I was replacing the thermal fuse and saw that there were no wires attached to the thermal cut off. (it's right behind the thermostat, and wires ARE attached to the thermostat). I see no wires available, but posts were scratched like there were at some time. Does it matter that there are no wires there? I've had this dryer since it was new. Kenmore #61062 Electric
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Re: No wires attached to thermal cut-off WHY?
I'd need to see the schematic for this dryer to be sure, but if what you are talking about is a thermal FUSE, it's a safety device, and would be inline with the thermostat. Considering that you say it's close to the thermostat, if the fuse blew, the serviceman could have just removed the wire from between the thermostat and fuse (say thermostat out to fuse in) taken the wire that was on the other side of the fuse (fuse out) and put it on the thermostat out instead - completing the circuit, and removing the fuse from the circuit altogether. A quick fix, but not a safe one. The fuse should be replaced.
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It sounds like your thermal fuse blew which is very cheap and easy to replace. Unplug your dryer and gain access to the back panel. Remove the panel and locate the thermal fuse. It is usually a white piece of plastic about 1/2" wide and 1 1/2" long with two wires attached to it. (Generally located near the bottom left as your looking at it) Unplug the two wires and unscrew the screw holding it in place. Replace it with the new one and reassemble everything. Good luck!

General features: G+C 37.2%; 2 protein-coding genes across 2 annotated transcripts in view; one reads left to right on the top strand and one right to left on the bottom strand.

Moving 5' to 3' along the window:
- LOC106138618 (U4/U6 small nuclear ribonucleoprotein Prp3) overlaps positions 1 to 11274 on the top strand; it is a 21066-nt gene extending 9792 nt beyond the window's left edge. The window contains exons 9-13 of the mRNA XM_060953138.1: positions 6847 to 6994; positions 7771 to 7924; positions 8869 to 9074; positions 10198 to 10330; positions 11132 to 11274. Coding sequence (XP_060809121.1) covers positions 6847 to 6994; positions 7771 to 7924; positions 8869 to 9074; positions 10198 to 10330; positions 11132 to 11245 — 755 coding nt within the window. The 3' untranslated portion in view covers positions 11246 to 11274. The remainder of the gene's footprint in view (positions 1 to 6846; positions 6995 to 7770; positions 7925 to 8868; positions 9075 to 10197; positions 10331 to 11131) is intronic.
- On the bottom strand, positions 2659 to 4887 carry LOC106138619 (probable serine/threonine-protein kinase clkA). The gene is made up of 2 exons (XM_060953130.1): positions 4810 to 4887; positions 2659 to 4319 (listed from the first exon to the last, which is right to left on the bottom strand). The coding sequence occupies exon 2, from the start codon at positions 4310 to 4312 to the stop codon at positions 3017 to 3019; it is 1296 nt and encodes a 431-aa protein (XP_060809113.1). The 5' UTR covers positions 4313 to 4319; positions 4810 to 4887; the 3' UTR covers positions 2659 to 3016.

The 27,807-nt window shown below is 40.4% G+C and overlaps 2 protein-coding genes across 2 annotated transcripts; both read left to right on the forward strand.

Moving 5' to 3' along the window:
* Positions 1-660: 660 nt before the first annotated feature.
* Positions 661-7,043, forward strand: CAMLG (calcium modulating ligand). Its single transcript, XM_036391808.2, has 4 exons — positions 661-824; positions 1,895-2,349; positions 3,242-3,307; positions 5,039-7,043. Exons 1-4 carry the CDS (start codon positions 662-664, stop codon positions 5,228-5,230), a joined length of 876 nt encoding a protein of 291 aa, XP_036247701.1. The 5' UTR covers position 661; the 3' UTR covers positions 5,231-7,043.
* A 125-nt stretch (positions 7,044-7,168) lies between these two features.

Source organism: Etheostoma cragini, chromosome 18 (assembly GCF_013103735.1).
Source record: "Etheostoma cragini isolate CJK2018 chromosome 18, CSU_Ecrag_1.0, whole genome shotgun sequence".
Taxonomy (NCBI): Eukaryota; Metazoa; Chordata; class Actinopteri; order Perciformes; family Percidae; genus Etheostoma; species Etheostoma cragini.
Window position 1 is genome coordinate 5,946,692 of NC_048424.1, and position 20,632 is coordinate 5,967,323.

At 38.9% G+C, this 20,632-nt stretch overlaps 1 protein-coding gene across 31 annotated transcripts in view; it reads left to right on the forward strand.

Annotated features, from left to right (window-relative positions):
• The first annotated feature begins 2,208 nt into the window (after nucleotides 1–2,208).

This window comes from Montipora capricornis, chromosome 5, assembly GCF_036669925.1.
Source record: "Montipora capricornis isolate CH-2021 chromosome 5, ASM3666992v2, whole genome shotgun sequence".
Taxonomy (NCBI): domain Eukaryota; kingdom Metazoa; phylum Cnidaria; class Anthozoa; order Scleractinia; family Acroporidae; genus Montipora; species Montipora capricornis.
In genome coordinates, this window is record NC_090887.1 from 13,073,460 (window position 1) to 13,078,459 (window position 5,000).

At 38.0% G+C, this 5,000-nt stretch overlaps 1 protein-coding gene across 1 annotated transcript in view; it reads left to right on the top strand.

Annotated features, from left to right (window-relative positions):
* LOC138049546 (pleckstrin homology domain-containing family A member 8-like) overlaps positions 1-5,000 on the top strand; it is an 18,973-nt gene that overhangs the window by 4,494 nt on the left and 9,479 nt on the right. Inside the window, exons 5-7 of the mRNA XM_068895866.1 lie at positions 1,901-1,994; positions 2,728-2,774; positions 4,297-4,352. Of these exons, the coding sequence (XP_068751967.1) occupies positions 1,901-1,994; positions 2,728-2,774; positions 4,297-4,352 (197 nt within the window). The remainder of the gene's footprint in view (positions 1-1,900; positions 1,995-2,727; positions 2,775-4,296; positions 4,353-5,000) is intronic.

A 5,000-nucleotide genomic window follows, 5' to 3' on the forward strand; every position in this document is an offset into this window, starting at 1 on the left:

test by placing the end of ur meter prongs on the ends of the thermal fuse prong, 2 prongs with wires attached remove the wires and attach the meter prong, you should get a reading of continuity or OHMS NOT INFINITY the circuit must be closed not open
well replacing the thermal switch wouldn't cause the element to continue to work. Some timers continue to work til they've run out. Why do you think that the thermal cut off went out in the first place? Obviously it overheated, but it could've been a short that fed to the element and would continuously be on. I would check my wiring to find the initial source of the problem. Be careful
On a 4000 there is a thermal fuse at the base of the motor from the brush housing. They are cheap to replace. these are replacing fuses on alot of electronic devices. the fuse is a microtemp g7f01 110c.